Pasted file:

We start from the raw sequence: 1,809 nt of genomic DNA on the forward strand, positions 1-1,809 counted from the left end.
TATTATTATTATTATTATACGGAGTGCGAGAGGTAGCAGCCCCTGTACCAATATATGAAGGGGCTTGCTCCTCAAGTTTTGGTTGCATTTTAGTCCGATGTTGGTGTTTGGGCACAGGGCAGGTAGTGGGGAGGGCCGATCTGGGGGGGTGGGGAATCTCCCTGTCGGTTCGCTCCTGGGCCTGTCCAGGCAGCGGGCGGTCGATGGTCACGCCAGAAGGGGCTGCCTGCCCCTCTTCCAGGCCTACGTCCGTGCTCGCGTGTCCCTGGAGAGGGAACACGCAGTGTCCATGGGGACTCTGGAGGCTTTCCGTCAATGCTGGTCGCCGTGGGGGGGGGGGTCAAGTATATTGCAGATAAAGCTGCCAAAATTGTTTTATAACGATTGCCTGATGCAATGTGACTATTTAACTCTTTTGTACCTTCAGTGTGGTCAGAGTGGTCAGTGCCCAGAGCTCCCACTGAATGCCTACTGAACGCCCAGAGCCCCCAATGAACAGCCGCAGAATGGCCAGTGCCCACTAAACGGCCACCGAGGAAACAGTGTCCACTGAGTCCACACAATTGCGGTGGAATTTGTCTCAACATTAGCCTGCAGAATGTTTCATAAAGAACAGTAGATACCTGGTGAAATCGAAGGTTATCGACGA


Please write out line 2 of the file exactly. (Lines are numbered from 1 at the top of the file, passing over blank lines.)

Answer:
TATTATTATTATTATTATACGGAGTGCGAGAGGTAGCAGCCCCTGTACCAATATATGAAGGGGCTTGCTCCTCAAGTTTTGGTTGCATTTTAGTCCGATGTTGGTGTTTGGGCACAGGGCAGGTAGTGGGGAGGGCCGATCTGGGGGGGTGGGGAATCTCCCTGTCGGTTCGCTCCTGGGCCTGTCCAGGCAGCGGGCGGTCGATGGTCACGCCAGAAGGGGCTGCCTGCCCCTCTTCCAGGCCTACGTCCGTGCTCGCGTGTCCCTGGAGAGGGAACACGCAGTGTCCATGGGGACTCTGGAGGCTTTCCGTCAATGCTGGTCGCCGTGGGGGGGGGGGTCAAGTATATTGCAGATAAAGCTGCCAAAATTGTTTTATAACGATTGCCTGATGCAATGTGACTATTTAACTCTTTTGTACCTTCAGTGTGGTCAGAGTGGTCAGTGCCCAGAGCTCCCACTGAATGCCTACTGAACGCCCAGAGCCCCCAATGAACAGCCGCAGAATGGCCAGTGCCCACTAAACGGCCACCGAGGAAACAGTGTCCACTGAGTCCACACAATTGCGGTGGAATTTGTCTCAACATTAGCCTGCAGAATGTTTCATAAAGAACAGTAGATACCTGGTGAAATCGAAGGTTATCGACGA